In his weekly online reflection, the Reverend Bill Tully, Rector of St. Bart’s in Manhattan—the church after which we have modeled our renaissance—offered this: A wise leader once said that we humans in community are glorious but far from perfect, rather like porcupines in a winter storm. We huddle together to keep warm until we start poking each other. Hard work, like anything worth doing, takes both thick skin and deep commitment. Anything worth doing is hard work. Growing up is hard work. So is finding and staying with someone to love, or finding your calling and making something of it. So is deciding change is necessary — and living through change with beliefs and relationships intact may be hardest of all.  All of those things, and more, are part of church life. It’s possible to reduce your church life, your relationship to a spiritual community, to that of a consumer. God knows we see that more and more. But nothing good comes of it in the end. The real business of being the church is transformation: growing and changing and loving in response to something bigger and deeper than we can ask for or imagine.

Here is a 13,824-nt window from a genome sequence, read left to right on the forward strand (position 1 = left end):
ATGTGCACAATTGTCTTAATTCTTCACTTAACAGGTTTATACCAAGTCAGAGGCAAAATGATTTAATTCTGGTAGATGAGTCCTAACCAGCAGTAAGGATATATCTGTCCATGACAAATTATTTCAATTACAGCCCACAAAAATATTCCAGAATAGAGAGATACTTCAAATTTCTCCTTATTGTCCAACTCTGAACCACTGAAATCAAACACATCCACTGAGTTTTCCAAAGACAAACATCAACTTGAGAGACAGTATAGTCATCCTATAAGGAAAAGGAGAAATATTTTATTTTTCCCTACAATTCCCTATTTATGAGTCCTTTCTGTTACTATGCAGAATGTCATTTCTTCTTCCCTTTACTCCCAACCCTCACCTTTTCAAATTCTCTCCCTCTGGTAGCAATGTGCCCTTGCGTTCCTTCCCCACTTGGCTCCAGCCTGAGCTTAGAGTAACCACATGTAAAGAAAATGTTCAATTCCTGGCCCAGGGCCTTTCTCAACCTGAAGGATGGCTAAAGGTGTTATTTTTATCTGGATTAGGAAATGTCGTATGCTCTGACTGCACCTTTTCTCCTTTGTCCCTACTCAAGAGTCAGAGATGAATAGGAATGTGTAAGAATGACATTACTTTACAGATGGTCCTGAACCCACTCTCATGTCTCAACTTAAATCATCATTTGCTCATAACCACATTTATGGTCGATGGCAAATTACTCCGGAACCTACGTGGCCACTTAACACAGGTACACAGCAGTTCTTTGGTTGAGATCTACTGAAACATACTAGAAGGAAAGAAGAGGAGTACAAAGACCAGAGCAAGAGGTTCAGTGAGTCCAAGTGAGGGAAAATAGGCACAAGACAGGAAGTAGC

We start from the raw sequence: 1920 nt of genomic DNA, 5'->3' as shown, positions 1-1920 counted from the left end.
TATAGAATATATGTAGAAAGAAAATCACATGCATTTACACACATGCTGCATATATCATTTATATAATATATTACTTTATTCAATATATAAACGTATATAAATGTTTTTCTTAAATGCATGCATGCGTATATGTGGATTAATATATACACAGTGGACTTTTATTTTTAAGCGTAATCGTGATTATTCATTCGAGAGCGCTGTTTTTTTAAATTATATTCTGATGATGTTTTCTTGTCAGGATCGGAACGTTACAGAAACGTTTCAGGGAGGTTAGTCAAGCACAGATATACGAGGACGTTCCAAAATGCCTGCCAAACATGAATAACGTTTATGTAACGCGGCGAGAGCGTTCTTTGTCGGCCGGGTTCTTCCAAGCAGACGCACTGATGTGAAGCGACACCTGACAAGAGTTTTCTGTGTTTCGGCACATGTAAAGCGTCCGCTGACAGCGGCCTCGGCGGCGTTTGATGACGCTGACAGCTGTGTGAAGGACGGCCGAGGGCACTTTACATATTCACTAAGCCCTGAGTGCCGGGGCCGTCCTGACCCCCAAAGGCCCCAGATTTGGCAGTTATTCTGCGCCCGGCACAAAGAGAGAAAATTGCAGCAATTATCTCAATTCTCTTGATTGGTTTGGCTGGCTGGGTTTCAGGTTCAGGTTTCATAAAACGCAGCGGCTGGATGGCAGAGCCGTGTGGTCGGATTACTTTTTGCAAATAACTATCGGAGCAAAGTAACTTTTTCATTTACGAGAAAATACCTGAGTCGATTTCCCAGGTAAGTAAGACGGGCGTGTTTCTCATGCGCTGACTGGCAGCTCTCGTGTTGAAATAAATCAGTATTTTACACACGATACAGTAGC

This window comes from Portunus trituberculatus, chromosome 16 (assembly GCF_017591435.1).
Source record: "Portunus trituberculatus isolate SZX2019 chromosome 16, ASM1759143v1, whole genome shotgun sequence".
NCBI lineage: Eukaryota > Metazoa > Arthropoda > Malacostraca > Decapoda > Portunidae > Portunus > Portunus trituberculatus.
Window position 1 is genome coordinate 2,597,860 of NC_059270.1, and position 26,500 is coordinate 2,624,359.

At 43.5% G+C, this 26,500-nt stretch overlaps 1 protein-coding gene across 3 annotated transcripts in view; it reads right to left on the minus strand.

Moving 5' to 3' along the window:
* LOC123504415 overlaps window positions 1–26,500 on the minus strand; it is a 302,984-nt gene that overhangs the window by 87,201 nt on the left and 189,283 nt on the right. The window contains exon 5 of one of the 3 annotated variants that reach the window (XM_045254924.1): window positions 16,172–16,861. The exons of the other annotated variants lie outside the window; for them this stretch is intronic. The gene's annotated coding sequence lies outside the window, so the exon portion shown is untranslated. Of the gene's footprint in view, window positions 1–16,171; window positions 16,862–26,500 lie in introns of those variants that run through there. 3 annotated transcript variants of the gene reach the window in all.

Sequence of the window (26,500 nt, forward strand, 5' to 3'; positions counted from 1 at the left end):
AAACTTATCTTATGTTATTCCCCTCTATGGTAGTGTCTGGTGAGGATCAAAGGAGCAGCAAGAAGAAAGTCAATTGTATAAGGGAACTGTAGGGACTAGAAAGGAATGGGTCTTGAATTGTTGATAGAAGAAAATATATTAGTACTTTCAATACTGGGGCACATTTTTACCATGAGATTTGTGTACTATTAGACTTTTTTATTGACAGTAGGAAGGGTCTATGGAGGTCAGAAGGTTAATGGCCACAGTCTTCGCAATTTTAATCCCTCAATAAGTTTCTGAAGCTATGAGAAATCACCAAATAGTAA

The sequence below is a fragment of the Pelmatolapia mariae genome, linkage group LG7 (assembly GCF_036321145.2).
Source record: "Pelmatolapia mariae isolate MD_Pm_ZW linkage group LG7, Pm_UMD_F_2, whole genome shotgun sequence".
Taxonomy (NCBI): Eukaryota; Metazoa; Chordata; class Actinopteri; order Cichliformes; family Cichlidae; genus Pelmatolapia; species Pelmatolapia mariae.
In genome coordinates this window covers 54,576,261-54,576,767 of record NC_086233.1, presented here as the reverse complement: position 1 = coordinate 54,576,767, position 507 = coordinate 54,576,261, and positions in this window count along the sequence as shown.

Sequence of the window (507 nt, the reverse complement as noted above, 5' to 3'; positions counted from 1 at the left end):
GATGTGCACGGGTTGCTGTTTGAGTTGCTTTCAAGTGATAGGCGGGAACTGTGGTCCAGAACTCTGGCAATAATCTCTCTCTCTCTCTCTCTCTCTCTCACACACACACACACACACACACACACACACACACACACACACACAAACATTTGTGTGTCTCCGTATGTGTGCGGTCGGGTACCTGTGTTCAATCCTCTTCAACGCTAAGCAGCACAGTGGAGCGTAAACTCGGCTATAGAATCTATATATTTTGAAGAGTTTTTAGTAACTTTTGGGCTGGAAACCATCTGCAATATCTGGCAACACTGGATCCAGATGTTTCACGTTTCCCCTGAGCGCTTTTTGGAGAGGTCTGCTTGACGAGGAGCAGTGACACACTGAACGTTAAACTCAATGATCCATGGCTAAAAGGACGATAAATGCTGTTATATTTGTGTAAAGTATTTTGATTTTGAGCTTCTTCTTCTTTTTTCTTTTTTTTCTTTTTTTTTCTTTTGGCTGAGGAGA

That’s a great deal for us ordinary people to claim. Do we believe it? It we are daring enough, passionate enough—maybe even crazy enough to say “yes,” to that question, we will give life to God’s power surge and it will transform us and the world. Harold Camping predicts destruction and obliteration; Jesus, on the other hand, wants us to expect resurrection and restoration.